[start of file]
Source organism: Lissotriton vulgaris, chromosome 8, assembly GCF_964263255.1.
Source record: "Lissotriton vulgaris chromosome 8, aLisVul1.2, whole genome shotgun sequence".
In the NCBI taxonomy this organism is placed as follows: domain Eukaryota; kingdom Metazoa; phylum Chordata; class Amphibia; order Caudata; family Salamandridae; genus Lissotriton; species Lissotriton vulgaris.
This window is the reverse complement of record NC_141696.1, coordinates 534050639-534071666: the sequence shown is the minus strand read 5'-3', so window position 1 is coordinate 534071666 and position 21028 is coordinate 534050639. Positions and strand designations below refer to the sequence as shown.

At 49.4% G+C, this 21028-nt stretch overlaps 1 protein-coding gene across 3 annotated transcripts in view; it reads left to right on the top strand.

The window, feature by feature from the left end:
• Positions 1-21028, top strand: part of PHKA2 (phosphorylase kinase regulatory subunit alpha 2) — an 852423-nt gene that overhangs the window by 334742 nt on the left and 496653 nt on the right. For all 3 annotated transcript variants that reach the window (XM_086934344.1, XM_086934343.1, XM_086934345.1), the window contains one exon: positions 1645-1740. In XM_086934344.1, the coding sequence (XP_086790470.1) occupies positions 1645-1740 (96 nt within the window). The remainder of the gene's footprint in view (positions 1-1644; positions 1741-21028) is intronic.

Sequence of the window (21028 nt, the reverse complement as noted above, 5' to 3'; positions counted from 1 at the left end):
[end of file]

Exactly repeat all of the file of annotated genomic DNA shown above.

Source organism: Lissotriton vulgaris, chromosome 8, assembly GCF_964263255.1.
Source record: "Lissotriton vulgaris chromosome 8, aLisVul1.2, whole genome shotgun sequence".
In the NCBI taxonomy this organism is placed as follows: domain Eukaryota; kingdom Metazoa; phylum Chordata; class Amphibia; order Caudata; family Salamandridae; genus Lissotriton; species Lissotriton vulgaris.
This window is the reverse complement of record NC_141696.1, coordinates 534050639-534071666: the sequence shown is the minus strand read 5'-3', so window position 1 is coordinate 534071666 and position 21028 is coordinate 534050639. Positions and strand designations below refer to the sequence as shown.

At 49.4% G+C, this 21028-nt stretch overlaps 1 protein-coding gene across 3 annotated transcripts in view; it reads left to right on the top strand.

The window, feature by feature from the left end:
• Positions 1-21028, top strand: part of PHKA2 (phosphorylase kinase regulatory subunit alpha 2) — an 852423-nt gene that overhangs the window by 334742 nt on the left and 496653 nt on the right. For all 3 annotated transcript variants that reach the window (XM_086934344.1, XM_086934343.1, XM_086934345.1), the window contains one exon: positions 1645-1740. In XM_086934344.1, the coding sequence (XP_086790470.1) occupies positions 1645-1740 (96 nt within the window). The remainder of the gene's footprint in view (positions 1-1644; positions 1741-21028) is intronic.

Sequence of the window (21028 nt, the reverse complement as noted above, 5' to 3'; positions counted from 1 at the left end):